It's bumper-to-bumper for regatta fleet

Record 292 boats test wind in one-design racing


May 01, 2004|By Candus Thomson | Candus Thomson,SUN STAFF

The solitary Ancient Mariner would have had issues yesterday with the more than 1,400 sailors roaring across the Chesapeake Bay in the National Offshore One Design regatta.

Strong breezes out of the south powered a fleet of 292 boats - a record number of entries in a regatta of this type -competing on four courses from the Bay Bridge to Thomas Point.

Maryland sailors took first place in 11 of the 19 classes on the first of three days of competition. All classes completed three races in the NOOD, which is in Annapolis for the sixth time.

"We had some kinks to work out," said Karen Groner of Columbia, crew aboard her father's boat, which is in second place in the J/35 class, with eight entries. "It's still the beginning of the season."

Seas ran 1-2 feet, with winds starting at 8 mph and rising steadily through the day to 20 mph.

The most spectacular sight was the start of the J/22 class - with 81 boats the largest field - when skippers jockeyed for position before the gun. The line of boats, with white sails filled with wind, stretched one-third of a mile just south of the Bay Bridge.

"It was a little crowded, a little hectic," said Dobbs Davis, trimmer for veteran professional racer Chris Larson. "Everybody was keyed up. People were pretty aggressive out there and the current was pushing you back on the line."

But even as the fleet spread out, things were still hairy when the boats rounded the mark on the first leg.

"If you made a mistake at the windward mark and you had to jog around, the next thing you saw was a wall of 50 boats coming right at you," said skipper Ray Wulff.

Said skipper Simon Elliott: "You had to pick a hole and try to get through without hitting anybody."

Race organizers estimate that nearly all of the J/22 crews are using the NOOD as a tuneup for the world championship that will be held in Annapolis May 17-21.

Larson, an Annapolis resident and veteran of the Volvo Ocean Race, said it was the first time he had sailed a J/22 "in a long time. We have seven more days to practice before the worlds and we'll be fine.

"We were a little rusty, but it went pretty well," he said. "I wasn't too spooked [by the number of boats] because we were always looking at their backs."

This year's regatta broke a record set in 2001 at the Chicago NOOD, which had 285 entries. The large field translated into a large number of protests for the jury to sort through in the hours after racing ended.

The railing on Groner's J/35 was bent in a collision in the third race, but that was minor compared to the hole torn in the brand new No. 1 sail in the second race.

"We were in the lead when that happened," said Groner's father and the skipper, Peter Scheidt. "We had to go to the No. 3 sail and finished second, a boat length back. The third race, we won. It was a good day for the No. 3."

Annapolis is the third of nine stops in the North American tour, which started in February in St. Petersburg, Fla., and will end in September in Texas' Galveston Bay.

Today is what racers call "moving day," the time to rise from the middle of the pack or fall from contention. In several classes, the top three boats are separated by one or two points, meaning higher risk-taking by skippers and tacticians.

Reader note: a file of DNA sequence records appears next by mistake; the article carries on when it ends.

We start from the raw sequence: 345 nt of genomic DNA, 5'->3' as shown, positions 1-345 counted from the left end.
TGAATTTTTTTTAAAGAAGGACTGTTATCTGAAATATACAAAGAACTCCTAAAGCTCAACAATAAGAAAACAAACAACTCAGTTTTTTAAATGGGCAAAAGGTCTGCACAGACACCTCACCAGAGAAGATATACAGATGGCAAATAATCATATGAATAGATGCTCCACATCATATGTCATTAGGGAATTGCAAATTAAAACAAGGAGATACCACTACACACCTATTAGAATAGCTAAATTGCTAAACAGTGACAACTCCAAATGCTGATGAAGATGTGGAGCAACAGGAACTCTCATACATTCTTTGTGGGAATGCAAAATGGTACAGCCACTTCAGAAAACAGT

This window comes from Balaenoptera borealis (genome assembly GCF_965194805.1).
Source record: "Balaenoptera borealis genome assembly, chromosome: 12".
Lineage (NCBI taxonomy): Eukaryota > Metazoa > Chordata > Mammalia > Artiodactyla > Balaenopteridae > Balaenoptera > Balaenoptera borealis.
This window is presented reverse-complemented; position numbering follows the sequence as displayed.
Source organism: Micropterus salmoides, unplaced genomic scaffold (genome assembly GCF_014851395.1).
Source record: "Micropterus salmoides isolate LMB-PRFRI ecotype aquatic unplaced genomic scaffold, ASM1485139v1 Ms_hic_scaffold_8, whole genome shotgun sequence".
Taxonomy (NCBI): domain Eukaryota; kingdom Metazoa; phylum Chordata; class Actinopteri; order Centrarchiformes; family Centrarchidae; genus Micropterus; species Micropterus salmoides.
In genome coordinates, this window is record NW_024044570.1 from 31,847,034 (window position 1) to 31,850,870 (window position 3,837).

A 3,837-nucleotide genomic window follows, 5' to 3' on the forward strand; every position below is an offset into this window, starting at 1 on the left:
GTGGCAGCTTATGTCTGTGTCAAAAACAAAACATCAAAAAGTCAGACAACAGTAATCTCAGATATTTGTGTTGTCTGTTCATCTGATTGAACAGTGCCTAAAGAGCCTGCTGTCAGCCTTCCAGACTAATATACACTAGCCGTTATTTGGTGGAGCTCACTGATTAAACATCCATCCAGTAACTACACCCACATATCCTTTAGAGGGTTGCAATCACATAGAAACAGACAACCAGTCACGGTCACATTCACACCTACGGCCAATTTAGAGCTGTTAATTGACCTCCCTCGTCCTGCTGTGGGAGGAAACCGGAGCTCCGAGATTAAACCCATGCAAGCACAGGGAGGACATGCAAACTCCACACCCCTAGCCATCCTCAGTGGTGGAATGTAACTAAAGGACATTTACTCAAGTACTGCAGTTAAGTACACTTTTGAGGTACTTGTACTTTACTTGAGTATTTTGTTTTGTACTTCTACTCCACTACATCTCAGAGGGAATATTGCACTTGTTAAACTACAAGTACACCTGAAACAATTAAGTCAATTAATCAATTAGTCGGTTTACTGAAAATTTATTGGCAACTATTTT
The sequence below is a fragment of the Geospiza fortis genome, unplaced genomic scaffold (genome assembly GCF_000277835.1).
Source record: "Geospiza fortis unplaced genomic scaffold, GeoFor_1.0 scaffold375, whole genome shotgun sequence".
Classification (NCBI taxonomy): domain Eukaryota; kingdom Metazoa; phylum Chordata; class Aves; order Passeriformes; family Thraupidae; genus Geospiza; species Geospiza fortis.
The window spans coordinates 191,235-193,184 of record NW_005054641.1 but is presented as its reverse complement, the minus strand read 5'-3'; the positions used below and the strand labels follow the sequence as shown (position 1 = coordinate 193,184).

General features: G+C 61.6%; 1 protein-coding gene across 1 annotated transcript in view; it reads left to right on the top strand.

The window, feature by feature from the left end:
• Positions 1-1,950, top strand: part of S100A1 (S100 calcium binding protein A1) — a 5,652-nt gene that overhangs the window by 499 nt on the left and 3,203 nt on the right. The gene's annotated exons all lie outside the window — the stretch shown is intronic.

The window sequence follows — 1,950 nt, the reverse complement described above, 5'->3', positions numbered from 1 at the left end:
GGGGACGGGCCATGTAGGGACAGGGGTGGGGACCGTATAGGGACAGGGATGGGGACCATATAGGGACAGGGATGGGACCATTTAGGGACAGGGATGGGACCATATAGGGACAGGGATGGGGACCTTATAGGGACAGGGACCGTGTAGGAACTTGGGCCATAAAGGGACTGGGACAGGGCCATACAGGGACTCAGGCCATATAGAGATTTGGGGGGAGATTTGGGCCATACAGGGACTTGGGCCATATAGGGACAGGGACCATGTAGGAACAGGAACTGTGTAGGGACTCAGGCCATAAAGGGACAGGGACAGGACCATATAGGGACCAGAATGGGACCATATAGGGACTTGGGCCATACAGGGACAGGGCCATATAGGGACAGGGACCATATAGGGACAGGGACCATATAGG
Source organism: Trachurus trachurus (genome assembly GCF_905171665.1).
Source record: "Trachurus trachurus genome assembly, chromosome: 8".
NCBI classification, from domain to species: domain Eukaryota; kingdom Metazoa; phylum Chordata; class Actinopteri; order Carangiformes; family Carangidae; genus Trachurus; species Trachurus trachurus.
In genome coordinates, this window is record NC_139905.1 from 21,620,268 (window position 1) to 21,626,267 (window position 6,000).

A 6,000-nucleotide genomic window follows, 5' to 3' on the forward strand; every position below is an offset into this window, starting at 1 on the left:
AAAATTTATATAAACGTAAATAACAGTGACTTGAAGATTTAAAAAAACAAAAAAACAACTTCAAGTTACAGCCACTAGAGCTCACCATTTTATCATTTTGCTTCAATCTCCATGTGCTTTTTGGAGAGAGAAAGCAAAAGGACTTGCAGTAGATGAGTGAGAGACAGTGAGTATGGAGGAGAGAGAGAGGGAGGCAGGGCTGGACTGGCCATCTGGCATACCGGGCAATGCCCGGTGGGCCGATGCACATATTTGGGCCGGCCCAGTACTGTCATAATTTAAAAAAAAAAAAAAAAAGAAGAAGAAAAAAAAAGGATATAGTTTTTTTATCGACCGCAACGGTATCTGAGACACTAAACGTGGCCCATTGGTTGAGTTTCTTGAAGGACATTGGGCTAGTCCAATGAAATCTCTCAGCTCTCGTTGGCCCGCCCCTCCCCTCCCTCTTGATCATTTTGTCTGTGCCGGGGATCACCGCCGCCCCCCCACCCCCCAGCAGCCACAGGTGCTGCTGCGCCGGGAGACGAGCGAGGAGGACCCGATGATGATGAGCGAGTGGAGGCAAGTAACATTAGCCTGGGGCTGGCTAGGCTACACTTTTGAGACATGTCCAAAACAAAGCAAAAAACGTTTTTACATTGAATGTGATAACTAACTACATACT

"We're going to be faster," said Elliott. "We'll have to go from aggressive to insane."

Day 1 Results

Top three finishers in each class:

Alberg 30 (seven boats): Rolph Townshend, Severna Park; Charles Currier, Annapolis; Lanny Helms, Columbia.

Beneteau 36.7 (nine boats): Garth Hichens, Annapolis; Wes Siegner, Chevy Chase; Tom Orlow, Levering, Mich.

Cal 25 (11 boats): Arthur Libby, Severna Park; Tim Bloomfield, Sherwood Forest; Charles Husar, Annapolis.

Cat 27 (13 boats): Julian and Jennifer Richards, Annapolis; Tom Walsh, Pasadena; John Ebell, Annapolis.

Etchells (15 boats): Gary Gilbert, Oakton, Va.; Sylvan Chaix, (unknown); Kerry Klingler, Larchmont, N.Y.

Henderson 30 (six boats): Liebel Brothers, St. Petersburg, Fla.; Jack Holt, Perrl River, N.Y.; Neil Rattan, Westport, Conn.

J/22 (81 boats): Scott Nixon, Annapolis; Kevin Doyle and Vic Snyder, Niagara Falls; Kenny Wolfe, Garland, Texas

J/24 (22 boats): Wataru Sakamoto, Wakayama, Japan; Mark Hillman, Bethesda; Peter Rich, Annapolis.

J/27 (6 boats): Douglas Davies, Stony Brook, N.Y.; Erik Fridley and Deke Johnson, Annapolis; Peter Johnson, Orchard Park, N.Y.

J/30 (13 boats): Bob Rutsch, Chevy Chase; Larry and Pat Christy, Annapolis; Chuck O'Malley, Annapolis.

J/35 (eight boats): Jim Sagerholm and Jerry Christoflel, Annapolis; Peter Scheidt, Highland; Charles Kohlerman III, Brookhaven, Pa.

J/80 (six boats): John Storck, Huntington, N.Y.; David Jannetti, Sag Harbor, N.Y.; Matt Baker.

J/105 (24 boats): Jay Corcoran, Annapolis; Cedric Salvesen, Annapolis; Jim Konigsberg, Fairfax, Va.

Melges 24 (14 boats): John Pollard, Torquay, Devon, U.K.; Bob Dockery, Longboat Key, Fla.; Joe Woods, Torquay, Devon, U.K.

Mumm 30 (15 boats): Dan Cheresh, Holland, Mich.; Fred Sherratt, Toronto, Ontario; Thomas Ritter, Bloomfield Hills, Mich.

Pearson 30 (five boats): Roy Lappalainen, Baltimore; Roy Ericson, Annapolis; John Blais, Hampton, Va.

Tripp 26 (nine boats): Michele Zinn, Annapolis; Mark Anstey, Arnold; George Benisek, Annapolis.

S/27.9 (12 boats): Bob Fleck, Alexandria, Va., David Nielson, Annapolis; Doug Frye, Spring Lake, Mich.

Star (16 boats): Kevin McNeil, Annapolis; Jock Kohlhas, Miami; Josh Phypers, Marblehead, Mass.

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